This submission represents the Euler/X project (Open Source code available at https://bitbucket.org/eulerx/euler-project). In brief, this toolkit builds upon prior efforts, validated in the Taxonomic Database Working Group's (TDWG) 2005 "Taxonomic Concept Transfer Schema" (TCS) standard, to evolve identifiers of biodiversity information from the name- to the taxonomic concept-level. The critical addition of Euler/X to the TCS XML representation approach is the incorporation of (potentially scalable) logic reasoning to obtain multi-taxonomy alignments and visualizations. The toolkit remains in a prototype stage but can presently handle use cases of 500 x 500 concepts per input taxonomy at a time, producing logically consistent, provenance-aware, human- and machine-interpretable alignments of all concept elements represented in these taxonomies. The approach rests on the thesis that much of taxonomy's output - and evolution thereof - can be logically represented and reasoned over using (1) tree-like inputs of individual taxonomies and (2) user-asserted Region Connection Calculus (RCC-5) articulations of the respective subelements in each taxonomy. The approach has been successfully applied to a small but semantically diverse set of use cases, including (e.g.) fine-level concepts of grasses, weevil phylogenies, and primate classifications.
An ambitious sounding summary of the potential impact of Euler/X may be as follows. This approach newly addresses, and may relevantly solve, the "taxonomy problem" that haunts virtually every dynamically updated or unifying biodiversity/phylogeny data platform in which taxonomic names are intended to play a key role as identifiers of congruent taxonomic content. We are beginning to demonstrate, case by case, that taxonomic provenance is amenable to computational logic representation and reasoning, when so far solutions to this problem have resided outside of the logic realm, i.e., primarily in the minds and communications among humans.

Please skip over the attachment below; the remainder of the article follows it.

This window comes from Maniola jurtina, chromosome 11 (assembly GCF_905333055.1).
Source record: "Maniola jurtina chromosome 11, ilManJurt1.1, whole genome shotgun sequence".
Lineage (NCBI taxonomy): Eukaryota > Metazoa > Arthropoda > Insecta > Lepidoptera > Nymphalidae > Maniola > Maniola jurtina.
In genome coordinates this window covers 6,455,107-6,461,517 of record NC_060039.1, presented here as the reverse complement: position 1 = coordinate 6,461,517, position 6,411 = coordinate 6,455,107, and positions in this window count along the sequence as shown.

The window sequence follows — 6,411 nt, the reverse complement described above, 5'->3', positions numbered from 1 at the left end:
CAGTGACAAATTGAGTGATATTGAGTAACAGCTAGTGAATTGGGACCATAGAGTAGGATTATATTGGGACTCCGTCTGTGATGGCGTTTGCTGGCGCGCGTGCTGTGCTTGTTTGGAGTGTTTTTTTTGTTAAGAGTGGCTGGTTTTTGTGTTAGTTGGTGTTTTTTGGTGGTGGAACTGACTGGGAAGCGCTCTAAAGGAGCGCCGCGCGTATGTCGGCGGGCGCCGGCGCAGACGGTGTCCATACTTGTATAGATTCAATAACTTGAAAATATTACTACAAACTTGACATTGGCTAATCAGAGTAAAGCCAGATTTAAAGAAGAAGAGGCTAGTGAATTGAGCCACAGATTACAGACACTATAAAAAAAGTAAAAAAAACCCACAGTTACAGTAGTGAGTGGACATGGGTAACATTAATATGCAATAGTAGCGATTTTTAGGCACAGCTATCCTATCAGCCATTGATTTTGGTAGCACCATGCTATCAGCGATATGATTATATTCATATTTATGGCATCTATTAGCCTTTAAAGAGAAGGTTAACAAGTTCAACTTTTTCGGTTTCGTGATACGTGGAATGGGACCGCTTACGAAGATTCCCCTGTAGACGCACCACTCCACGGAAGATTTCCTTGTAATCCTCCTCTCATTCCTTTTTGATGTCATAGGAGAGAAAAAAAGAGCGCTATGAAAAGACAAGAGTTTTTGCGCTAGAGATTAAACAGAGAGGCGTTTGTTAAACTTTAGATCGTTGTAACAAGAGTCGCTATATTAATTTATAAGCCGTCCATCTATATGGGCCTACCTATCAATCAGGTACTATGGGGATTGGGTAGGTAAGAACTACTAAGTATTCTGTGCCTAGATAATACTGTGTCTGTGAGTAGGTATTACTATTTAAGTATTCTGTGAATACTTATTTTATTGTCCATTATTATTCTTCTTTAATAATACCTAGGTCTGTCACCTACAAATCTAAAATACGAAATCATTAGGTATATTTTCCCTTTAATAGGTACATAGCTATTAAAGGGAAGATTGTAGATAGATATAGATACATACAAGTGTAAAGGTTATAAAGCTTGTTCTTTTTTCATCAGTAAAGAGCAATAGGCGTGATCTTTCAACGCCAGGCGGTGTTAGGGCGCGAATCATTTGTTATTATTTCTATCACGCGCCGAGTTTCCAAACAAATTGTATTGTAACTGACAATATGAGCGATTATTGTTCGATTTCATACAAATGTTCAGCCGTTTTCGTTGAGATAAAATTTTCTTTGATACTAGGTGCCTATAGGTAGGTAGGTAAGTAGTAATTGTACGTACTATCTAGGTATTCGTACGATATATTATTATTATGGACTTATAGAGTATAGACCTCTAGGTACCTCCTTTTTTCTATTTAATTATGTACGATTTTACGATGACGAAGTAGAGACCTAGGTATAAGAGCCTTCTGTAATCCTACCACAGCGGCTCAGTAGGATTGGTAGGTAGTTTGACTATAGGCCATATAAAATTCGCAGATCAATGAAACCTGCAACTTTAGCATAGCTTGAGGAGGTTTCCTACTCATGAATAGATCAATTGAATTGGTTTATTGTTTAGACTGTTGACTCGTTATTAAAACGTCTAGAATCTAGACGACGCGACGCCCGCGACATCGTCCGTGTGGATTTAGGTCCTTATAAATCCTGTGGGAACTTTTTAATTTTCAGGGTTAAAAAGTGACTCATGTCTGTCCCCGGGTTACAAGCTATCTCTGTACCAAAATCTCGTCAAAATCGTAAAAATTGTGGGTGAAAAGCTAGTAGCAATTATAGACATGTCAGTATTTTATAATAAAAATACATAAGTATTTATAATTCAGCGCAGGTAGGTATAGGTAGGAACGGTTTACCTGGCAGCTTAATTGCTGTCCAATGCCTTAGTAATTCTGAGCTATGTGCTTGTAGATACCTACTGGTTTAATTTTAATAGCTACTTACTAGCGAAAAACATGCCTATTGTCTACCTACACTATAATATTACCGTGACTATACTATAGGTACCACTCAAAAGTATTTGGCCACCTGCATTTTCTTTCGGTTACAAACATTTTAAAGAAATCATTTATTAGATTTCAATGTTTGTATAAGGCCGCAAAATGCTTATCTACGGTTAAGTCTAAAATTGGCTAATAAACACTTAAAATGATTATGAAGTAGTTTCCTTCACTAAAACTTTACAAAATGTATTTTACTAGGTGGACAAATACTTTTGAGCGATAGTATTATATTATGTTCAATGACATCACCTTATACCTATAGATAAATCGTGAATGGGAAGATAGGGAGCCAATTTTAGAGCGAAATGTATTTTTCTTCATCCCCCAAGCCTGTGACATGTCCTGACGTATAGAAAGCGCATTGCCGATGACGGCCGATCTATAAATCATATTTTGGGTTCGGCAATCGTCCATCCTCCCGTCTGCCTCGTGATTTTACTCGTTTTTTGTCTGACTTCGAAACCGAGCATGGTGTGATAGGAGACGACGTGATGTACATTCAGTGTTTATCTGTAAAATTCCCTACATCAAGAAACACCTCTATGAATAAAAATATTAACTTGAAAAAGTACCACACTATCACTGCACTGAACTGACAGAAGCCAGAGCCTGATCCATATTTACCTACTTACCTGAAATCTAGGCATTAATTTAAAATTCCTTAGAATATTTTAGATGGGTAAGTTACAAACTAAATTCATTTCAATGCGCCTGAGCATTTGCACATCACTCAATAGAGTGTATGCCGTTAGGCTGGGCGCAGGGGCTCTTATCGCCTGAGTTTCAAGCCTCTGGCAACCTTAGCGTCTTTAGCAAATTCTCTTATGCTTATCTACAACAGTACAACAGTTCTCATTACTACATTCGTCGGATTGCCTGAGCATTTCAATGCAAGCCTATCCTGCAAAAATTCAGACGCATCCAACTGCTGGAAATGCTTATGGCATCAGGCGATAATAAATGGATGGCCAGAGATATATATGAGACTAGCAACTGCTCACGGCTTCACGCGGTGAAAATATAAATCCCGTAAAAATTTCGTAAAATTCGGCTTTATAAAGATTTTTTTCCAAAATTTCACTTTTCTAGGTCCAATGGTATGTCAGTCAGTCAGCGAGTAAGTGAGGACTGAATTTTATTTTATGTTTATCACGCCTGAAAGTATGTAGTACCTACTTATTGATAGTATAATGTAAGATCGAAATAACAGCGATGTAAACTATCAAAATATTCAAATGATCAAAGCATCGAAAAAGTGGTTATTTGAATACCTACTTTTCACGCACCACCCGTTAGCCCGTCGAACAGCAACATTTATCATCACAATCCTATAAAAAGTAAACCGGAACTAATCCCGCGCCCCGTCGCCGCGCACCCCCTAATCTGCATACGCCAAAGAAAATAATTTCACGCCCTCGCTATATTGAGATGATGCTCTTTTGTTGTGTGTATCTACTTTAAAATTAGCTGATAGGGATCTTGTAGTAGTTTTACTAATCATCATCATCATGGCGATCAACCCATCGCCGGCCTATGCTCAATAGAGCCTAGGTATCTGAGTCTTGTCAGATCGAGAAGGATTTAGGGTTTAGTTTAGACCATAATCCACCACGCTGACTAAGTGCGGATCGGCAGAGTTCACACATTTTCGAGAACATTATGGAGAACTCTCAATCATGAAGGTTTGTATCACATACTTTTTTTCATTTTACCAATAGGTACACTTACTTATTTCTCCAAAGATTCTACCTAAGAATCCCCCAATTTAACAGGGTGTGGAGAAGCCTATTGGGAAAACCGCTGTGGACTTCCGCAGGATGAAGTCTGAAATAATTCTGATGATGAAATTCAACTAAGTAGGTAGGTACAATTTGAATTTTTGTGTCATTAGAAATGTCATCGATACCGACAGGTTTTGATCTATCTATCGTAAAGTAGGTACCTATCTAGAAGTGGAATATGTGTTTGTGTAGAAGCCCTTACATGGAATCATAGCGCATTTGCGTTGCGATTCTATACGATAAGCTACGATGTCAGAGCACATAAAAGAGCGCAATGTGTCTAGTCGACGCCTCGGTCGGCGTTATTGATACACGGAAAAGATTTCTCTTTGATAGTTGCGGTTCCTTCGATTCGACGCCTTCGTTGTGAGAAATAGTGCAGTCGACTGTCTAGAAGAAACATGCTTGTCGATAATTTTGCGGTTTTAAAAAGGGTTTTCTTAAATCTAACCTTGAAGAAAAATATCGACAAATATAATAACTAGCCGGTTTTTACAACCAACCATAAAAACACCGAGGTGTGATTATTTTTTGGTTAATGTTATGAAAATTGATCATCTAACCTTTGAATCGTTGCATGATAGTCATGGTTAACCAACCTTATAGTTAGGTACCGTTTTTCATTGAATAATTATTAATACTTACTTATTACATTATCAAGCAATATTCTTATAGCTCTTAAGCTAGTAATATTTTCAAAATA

Relevant publication (Perelleschus): http://journals.plos.org/plosone/article?id=10.1371/journal.pone.0118247
Manuscript - arXiv (Primates): http://arxiv.org/abs/1412.1025
Relevance to GBIF (general example; adopted from arXiv manuscript): "Consider using the term "Microcebus murinus" to query specimen occurrences documented in the Global Biodiversity Information Facility. As of December 2014, this query returns some 560 records whose respective years of acquisition range from 1883 to 2011. We can immediately identify an opportunity to incorporate provenance with RCC-5 articulations in order to render the query more taxonomically granular and reliable. In particular, the two MSW standards endorse two non-congruent taxonomic concepts whose respective labels share the name component "Microcebus murinus". The earlier 1993.Microcebus_murinus is properly inclusive of (>) the later 2005.Microcebus_murinus. Suppose that each of the 560 GBIF records was identified explicitly to either the MSW2 or MSW3 primate classification standard. Many biodiversity data platforms allow contributors to specify the classification scheme used to identity specimens. We could then exploit the reasoner-confirmed and -augmented set of logically consistent RCC-5 articulations to formulate queries of the following types.
(1) Return all records identified to the name Microcebus murinus (optionally, with synonyms or algorithmically matched names). This query corresponds to the current capability of many portals and services. What follows reaches beyond name-based resolution. (2) Return all records identified to the concept Microcebus murinus sec. Groves (1993) and, alternatively, Microcebus murinus sec. Groves (2005). Draw the alternative specimen-based distribution maps. (3) Translate all identifications of records to MSW3-endorsed concepts into their corresponding identifications to MSW2-endorsed concepts. This direction of specimen-to-concept identification translation is usually more feasible than the inverse query, because the MSW3 classification is more granular. (4) Highlight 'problem specimens' potentially identifiable to multiple non-congruent concepts, given the set of aligned classification standards that were used (over time) to carry out identifications. (5) Display records in this target region as identified according to the most, or least, granular concept-level taxonomy. (6) For any set of specimens or ancillary biological data identified to any pair of concepts (there are 153,111 such pairs in the Prim-UC), assess whether the specimens/data can be integrated based on the reasoner-inferred set of MIR. Four out of five articulations – congruence (==), proper inclusion (>), inverse proper inclusion (<), and exclusion (|) – represent direct, unidirectional (>, <) or bidirectional (==, |) provenance information to resolve this query.
The above queries and others that leverage taxonomic provenance information via RCC-5 articulations are needed to build more semantically powerful biodiversity data portals."